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Concentration Camp Bergen-Belsen

Below you can see photographs taken at the Bergen-Belsen concentration camp.

Bergen-Belsen (or Belsen) was a Nazi concentration camp in Lower Saxony  in northwestern Germany, southwest of the town of Bergen near Celle. Originally established as the prisoner-of-war camp Stalag XI-C, in 1943 it became a concentration camp on the orders of Heinrich Himmler, where Jewish hostages
were held with the
intention of exchanging
them for German prisoners-of-war held overseas.

A view of the Bergen-Belsen concentration camp after the liberation of the camp. Bergen-Belsen, after April 15, 1945.
Courtesy of

Later still the name was applied to the displaced persons camp established nearby, but it is most commonly associated with the concentration camp it became as conditions deteriorated between 1943-1945. During this time an estimated 50,000 Russian prisoners-of-war and a further 50,000 inmates died there, up to 35,000 of them dying of typhus in the first few months of 1945.

The Liberation of Belsen Concentration Camp April 1945: Women and children herded together in one of the barrack blocks. - 17-18 April 1945.
From Wikipedia.

The camp was liberated on April 15, 1945 by the British 11th Armoured Division. Sixty thousand prisoners were found inside, most of them seriously ill, and another 13,000 corpses lay around the camp unburied.The scenes that greeted British troops were described by the BBC's Richard Dimbleby, who accompanied them....

Scene inside the cleansing station, nicknamed the "Human Laundry",
 which was housed in a former stable for cavalry horses at the newly established hospital for Belsen inmates.
The photograph shows some of the sixty tables, each staffed by two German doctors and two German nurses, at which the sick were washed and deloused.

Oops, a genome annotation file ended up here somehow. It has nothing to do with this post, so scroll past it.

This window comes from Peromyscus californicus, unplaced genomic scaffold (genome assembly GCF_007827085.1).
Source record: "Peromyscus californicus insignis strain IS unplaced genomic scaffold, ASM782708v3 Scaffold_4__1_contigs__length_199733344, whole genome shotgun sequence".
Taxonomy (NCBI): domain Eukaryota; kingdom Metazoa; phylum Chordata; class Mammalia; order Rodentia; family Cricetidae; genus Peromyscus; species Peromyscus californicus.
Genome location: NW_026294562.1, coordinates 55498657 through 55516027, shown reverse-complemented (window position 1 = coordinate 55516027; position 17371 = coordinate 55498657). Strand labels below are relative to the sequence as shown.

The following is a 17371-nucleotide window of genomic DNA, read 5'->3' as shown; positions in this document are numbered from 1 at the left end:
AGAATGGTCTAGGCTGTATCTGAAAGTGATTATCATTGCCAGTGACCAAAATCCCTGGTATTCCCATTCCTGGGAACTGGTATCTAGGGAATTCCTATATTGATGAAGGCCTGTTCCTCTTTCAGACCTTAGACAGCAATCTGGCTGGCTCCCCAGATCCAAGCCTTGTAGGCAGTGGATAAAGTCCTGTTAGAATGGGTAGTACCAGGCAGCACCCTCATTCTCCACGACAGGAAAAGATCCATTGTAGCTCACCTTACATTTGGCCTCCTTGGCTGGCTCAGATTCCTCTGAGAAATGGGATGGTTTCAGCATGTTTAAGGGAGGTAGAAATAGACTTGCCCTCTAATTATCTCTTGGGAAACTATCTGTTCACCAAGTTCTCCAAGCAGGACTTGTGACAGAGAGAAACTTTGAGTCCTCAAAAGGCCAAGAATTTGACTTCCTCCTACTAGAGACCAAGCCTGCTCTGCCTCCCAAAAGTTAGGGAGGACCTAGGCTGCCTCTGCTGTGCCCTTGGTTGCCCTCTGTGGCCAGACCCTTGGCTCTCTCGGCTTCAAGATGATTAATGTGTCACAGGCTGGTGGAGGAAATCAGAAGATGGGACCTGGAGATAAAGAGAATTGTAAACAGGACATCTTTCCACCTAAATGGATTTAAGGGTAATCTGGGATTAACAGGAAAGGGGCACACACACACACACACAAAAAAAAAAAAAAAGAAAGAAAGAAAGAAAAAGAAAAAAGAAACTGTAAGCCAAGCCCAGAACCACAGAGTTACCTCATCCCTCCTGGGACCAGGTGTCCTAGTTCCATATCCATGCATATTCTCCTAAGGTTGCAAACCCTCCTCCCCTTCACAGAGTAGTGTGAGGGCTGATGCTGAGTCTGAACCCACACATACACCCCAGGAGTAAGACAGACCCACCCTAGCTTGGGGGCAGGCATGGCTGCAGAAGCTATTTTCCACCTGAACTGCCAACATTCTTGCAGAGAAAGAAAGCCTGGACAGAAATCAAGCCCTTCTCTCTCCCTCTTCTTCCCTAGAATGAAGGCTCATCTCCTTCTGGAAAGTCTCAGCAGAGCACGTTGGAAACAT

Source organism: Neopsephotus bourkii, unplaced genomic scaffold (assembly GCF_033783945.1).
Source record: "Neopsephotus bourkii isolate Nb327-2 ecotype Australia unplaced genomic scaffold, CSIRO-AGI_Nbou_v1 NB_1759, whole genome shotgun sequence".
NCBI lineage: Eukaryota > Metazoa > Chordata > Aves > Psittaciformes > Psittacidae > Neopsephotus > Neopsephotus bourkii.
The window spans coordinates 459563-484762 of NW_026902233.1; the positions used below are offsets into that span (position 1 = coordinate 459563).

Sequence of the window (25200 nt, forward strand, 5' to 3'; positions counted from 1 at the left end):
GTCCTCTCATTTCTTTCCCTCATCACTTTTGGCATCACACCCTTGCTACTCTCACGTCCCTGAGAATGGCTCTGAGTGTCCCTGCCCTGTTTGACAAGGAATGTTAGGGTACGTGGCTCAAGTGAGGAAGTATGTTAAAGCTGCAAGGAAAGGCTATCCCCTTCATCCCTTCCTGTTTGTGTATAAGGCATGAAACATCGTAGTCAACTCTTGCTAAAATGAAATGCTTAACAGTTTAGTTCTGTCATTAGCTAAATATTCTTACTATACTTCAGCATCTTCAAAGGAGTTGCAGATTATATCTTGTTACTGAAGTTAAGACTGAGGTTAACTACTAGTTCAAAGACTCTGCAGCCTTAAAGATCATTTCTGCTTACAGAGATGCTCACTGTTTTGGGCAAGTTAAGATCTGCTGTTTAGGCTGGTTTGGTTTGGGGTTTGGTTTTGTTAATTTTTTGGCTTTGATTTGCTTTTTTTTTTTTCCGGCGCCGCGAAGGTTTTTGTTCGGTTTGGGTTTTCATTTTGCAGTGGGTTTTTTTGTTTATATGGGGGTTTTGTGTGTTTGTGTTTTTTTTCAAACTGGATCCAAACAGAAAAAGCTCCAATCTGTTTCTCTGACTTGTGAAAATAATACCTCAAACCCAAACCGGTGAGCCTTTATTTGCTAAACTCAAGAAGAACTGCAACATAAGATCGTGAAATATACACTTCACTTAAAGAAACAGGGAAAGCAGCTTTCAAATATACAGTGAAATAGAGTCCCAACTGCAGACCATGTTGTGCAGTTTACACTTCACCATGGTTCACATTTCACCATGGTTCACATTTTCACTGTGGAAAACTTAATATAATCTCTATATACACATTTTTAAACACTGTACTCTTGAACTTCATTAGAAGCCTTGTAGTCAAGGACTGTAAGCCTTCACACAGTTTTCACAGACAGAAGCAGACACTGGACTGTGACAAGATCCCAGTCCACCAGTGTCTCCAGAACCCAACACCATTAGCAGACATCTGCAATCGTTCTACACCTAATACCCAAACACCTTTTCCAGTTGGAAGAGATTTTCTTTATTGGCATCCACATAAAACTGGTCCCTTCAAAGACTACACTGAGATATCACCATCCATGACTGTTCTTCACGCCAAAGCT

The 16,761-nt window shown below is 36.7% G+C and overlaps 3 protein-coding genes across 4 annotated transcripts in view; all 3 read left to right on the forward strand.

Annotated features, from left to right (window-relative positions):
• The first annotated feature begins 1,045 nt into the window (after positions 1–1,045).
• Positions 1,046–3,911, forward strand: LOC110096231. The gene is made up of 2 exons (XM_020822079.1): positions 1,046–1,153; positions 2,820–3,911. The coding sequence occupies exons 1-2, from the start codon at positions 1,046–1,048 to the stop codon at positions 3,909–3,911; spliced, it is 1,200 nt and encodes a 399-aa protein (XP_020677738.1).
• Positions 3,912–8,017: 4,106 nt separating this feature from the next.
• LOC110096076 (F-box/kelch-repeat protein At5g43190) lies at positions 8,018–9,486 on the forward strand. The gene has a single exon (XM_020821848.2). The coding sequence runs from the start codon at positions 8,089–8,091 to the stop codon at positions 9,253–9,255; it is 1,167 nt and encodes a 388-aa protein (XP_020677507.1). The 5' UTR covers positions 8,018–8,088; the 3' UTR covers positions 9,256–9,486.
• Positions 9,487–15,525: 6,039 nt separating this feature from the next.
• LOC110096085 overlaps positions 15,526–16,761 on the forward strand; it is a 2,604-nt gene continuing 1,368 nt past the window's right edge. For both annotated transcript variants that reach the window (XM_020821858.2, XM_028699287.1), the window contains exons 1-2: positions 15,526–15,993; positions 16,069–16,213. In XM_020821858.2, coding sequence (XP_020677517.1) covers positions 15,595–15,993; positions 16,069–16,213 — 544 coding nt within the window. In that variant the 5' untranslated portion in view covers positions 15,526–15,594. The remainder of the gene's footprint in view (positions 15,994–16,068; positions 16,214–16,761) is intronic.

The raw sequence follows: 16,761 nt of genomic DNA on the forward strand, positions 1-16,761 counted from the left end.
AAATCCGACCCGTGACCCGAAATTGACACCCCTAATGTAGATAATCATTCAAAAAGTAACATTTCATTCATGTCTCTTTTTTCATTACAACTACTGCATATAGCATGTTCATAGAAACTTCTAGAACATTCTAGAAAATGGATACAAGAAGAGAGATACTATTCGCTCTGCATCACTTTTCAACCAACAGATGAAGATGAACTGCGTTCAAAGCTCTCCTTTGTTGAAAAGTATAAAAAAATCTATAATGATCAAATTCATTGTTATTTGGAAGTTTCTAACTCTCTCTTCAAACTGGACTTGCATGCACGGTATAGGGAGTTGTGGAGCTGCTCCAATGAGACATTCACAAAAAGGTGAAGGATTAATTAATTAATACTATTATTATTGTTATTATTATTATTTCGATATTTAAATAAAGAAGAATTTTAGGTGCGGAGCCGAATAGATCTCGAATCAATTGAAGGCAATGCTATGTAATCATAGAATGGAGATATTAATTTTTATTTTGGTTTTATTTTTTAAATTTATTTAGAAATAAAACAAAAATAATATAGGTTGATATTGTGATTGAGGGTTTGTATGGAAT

- 1-4 May 1945.
From Wikipedia.

"...Here over an acre of ground lay dead and dying people. You could not see which was which... The living lay with their heads against the corpses and around them moved the awful, ghostly procession of emaciated, aimless people, with nothing to do and with no hope of life, unable to move out of your way, unable to look at the terrible sights around them..."

Female survivors lie in bunks
inside the barracks of the
Bergen-Belsen concentration camp.
From the

 "... Babies had been born here, tiny wizened things that could not live ... A mother, driven mad, screamed at a British sentry to give her milk for her child, and thrust the tiny mite into his arms, then ran off, crying terribly. He opened the bundle and found the baby had been dead for days.

This day at Belsen was the most horrible of my life."

The Liberation of Belsen Concentration Camp April 1945: A British Army bulldozer pushes bodies into a mass grave at Belsen.
- 19 April 1945.

The Liberation of Belsen Concentration Camp April 1945: A British Army bulldozer pushes bodies into a mass grave at Belsen.
- 19 April 1945.

Mass Grave 3 of the Bergen-Belsen concentration camp, photographed by a British soldier after the camp's liberation in April 1945. Dr. Fritz Klein, a German doctor at the camp, can be seen in the foreground standing amongst the corpses. The Small Arms Range is visible in the background, April 23, 1945. From Wikipedia.

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Text adapted from Wikipedia.


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